SCARBOROUGH — On Nov. 4, the Scarborough Town Council will make a decision to implement a proposed credit enhancement agreement policy, which will create a more objective approach to the application process.

Councilors workshopped the policy, brought forward by the Finance Committee, on Oct. 21, discussing how the policy would impact future CEA deals.

As defined by the proposed policy, a CEA is a contract between a municipality and a developer or business, serving as a mechanism to assist development through the use of all or a percentage of the “tax revenues generated by the new investment to pay certain authorized project costs with payments made directly to the developer or business.”

An example of two recent CEA agreements that received approval from the Scarborough Town Council include a $2.25 million tax break agreement with WEX, Inc and a 20-year, 75-percent reimbursement rate agreement for a $14 million senior living facility called Jocelyn Place.

The proposed policy, worked on and recommended by the Finance Committee, would require applicants seeking a CEA with the town to complete a scoring sheet, Councilor Betsy Gleysteen said.

A clear distinction between TIF, Tax Increment Financing, and CEA was made clear in the policy because the two terms are often confused with each other, she said.


According to the policy draft, a development project is only qualifiable for a CEA if it meets three out of six specific objectives, such as if he project is a public infrastructure project identified as needed by the community or an
identified public benefit for the community; the development project cannot move forward without the infrastructure support; or the development project itself will create or retain significant and sustainable employment opportunities.

The policy does not include affordable housing CEAs, Town Manager Thomas Hall said.

“There was some talk at the committee level that there may need to be companion policies for other types of CEAS, the affordable housing kind, but this policy was not drafted with that in mind,” he said.

Councilor Peter Hayes said that the policy also serves as a way for the council to look at past and future deals that all have the same objective standards.

“The anticipation is we may get more of these applications down the road as we do these sort of deals and economic development,” he said. “What we wanted to do is maybe create a more objective way for them to come through the pipeline rather than subjective, at least have some mechanism that the staff can use to determine whether it should be brought forward.”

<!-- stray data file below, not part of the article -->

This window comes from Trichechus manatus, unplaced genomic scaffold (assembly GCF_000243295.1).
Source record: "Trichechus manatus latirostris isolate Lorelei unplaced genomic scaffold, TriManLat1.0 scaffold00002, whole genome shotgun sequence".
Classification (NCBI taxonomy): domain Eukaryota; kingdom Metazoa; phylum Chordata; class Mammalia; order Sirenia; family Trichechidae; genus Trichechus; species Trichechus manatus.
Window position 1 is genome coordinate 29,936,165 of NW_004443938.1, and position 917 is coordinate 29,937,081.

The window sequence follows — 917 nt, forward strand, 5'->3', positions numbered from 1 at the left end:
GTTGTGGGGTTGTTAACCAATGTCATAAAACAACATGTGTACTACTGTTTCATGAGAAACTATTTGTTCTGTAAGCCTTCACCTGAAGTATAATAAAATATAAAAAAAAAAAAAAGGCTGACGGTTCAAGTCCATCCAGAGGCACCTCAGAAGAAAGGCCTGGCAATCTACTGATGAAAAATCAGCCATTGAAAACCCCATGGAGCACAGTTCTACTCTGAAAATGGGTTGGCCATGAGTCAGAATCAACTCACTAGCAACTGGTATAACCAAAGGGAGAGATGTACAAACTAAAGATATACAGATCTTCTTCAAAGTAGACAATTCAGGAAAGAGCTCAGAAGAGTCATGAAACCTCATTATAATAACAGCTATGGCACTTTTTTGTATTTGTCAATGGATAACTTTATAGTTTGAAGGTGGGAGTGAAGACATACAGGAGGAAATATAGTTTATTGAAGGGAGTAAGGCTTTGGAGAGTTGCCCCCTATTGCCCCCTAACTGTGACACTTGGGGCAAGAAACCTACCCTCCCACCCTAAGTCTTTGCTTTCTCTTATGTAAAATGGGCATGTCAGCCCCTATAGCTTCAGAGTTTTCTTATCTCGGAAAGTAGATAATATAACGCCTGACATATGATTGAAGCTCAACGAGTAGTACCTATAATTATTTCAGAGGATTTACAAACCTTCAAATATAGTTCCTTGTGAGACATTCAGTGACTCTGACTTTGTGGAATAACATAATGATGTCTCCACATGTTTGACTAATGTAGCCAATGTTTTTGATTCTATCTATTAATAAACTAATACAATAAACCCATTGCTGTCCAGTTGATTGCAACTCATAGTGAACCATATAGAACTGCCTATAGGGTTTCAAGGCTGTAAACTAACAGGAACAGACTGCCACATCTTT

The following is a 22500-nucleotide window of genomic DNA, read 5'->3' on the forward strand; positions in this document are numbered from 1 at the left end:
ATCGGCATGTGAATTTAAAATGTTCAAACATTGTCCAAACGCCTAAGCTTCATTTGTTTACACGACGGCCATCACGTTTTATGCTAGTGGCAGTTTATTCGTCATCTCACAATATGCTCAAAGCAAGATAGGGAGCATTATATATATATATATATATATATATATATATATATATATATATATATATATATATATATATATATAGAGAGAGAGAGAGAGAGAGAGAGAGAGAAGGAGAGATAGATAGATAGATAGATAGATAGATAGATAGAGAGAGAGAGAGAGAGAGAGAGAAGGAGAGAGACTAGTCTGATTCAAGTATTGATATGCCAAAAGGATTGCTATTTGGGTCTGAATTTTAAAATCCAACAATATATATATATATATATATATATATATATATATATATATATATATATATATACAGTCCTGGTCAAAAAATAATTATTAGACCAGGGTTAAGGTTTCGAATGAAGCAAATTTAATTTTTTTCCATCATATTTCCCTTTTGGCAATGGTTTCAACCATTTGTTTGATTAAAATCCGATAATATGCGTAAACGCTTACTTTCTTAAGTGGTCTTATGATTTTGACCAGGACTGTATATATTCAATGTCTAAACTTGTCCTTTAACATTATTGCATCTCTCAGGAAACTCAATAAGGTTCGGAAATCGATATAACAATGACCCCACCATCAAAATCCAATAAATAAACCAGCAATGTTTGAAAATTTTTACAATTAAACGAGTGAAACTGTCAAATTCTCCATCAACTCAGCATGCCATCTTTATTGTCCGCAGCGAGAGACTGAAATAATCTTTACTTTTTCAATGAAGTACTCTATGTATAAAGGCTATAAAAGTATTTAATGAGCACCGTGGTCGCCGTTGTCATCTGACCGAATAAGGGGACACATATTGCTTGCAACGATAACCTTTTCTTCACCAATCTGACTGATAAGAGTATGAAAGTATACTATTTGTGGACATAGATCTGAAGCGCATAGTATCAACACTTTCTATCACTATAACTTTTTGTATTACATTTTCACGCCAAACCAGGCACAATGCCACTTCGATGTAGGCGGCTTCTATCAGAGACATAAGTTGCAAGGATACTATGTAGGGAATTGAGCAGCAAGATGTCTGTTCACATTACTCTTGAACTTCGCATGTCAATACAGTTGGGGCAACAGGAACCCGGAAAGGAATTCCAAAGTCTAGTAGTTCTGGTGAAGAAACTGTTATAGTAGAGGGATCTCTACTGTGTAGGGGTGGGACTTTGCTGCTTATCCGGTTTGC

Gleysteen said that CEA documentation will be helpful for everyone, including residents.


If passed, she said, “We have a document we can go back and fill in — ‘Step one, this occurred on this date; Step 2, this is who was involved. We will have a document tool. So if a council changes over or if a finance committee changes over, or residents want to see what we did, we’ve got the steps in place. It’s not just, ‘Well, these guys are getting favoritism,’ ‘These guys don’t get favoritism.’ No, people went through a similar process.”

Councilors expressed support for the policy and the scoring tool.

“I think it’s a nice addition,” Councilor Don Hamill said. “I think it would be a useful tool to screen applicants. I don’t really lie in fear that it’s going to be seen as a hurdle for serious applicants to get over. I kind of like those features and those aspects for it.”

Another discussion point was the question of when the Town Council needs to get involved in the application process.

Using past CEA agreement approvals as examples, Councilors Ken Jennings and Gleysteen said that they would like to see more communication with the council during the process.

“The ones we did were largely driven by power points,” Gleysteen said. “Government by power points quite frankly drives me crazy because it’s really hard to go back and figure everything out.”

The Finance Committee, when drafting the policy, wanted to create a balance, but not every part of the process needs the Council, said Councilor John Cloutier.

“The concern was we didn’t want to open the floodgates, and we didn’t want everyone to feel like they have an entitlement to a CEA from us,” he said. “We thought that having at least a little bit of the pre-work done by the town manager with some discretion to say, ‘Hey, you know what? This isn’t worth our time,’ or, ‘You know what? Maybe,’ and then he bounces it off leadership. If something looks like there’s actually going to be an application, then that’s the trigger. Then the council would be kind of engaged.”

There was a public hearing for this proposed policy but no resident spoke on the Oct. 21 meeting.

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